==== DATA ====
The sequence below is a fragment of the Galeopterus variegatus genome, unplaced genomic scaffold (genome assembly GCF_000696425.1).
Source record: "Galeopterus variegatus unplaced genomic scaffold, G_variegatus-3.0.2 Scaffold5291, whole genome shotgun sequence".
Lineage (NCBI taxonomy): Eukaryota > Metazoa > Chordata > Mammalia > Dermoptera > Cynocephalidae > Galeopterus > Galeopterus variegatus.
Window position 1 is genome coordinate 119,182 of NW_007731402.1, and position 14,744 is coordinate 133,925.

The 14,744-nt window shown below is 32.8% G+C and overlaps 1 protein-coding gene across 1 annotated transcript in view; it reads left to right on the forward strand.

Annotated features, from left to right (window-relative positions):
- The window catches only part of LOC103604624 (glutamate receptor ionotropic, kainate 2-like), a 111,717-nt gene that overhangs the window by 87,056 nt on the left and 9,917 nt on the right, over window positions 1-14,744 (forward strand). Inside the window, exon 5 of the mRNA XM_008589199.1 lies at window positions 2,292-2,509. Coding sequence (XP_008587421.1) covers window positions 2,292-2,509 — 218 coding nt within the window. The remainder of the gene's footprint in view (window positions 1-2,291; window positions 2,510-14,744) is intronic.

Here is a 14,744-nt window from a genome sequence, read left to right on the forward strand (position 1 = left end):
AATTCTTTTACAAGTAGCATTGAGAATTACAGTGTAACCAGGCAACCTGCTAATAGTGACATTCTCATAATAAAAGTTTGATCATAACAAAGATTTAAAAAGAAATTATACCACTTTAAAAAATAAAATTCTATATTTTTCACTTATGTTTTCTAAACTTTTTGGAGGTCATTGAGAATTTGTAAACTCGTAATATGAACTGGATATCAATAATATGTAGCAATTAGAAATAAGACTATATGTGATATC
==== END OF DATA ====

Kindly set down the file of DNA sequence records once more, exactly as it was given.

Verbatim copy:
The sequence below is a fragment of the Galeopterus variegatus genome, unplaced genomic scaffold (genome assembly GCF_000696425.1).
Source record: "Galeopterus variegatus unplaced genomic scaffold, G_variegatus-3.0.2 Scaffold5291, whole genome shotgun sequence".
Lineage (NCBI taxonomy): Eukaryota > Metazoa > Chordata > Mammalia > Dermoptera > Cynocephalidae > Galeopterus > Galeopterus variegatus.
Window position 1 is genome coordinate 119,182 of NW_007731402.1, and position 14,744 is coordinate 133,925.

The 14,744-nt window shown below is 32.8% G+C and overlaps 1 protein-coding gene across 1 annotated transcript in view; it reads left to right on the forward strand.

Annotated features, from left to right (window-relative positions):
- The window catches only part of LOC103604624 (glutamate receptor ionotropic, kainate 2-like), a 111,717-nt gene that overhangs the window by 87,056 nt on the left and 9,917 nt on the right, over window positions 1-14,744 (forward strand). Inside the window, exon 5 of the mRNA XM_008589199.1 lies at window positions 2,292-2,509. Coding sequence (XP_008587421.1) covers window positions 2,292-2,509 — 218 coding nt within the window. The remainder of the gene's footprint in view (window positions 1-2,291; window positions 2,510-14,744) is intronic.

Here is a 14,744-nt window from a genome sequence, read left to right on the forward strand (position 1 = left end):
AATTCTTTTACAAGTAGCATTGAGAATTACAGTGTAACCAGGCAACCTGCTAATAGTGACATTCTCATAATAAAAGTTTGATCATAACAAAGATTTAAAAAGAAATTATACCACTTTAAAAAATAAAATTCTATATTTTTCACTTATGTTTTCTAAACTTTTTGGAGGTCATTGAGAATTTGTAAACTCGTAATATGAACTGGATATCAATAATATGTAGCAATTAGAAATAAGACTATATGTGATATC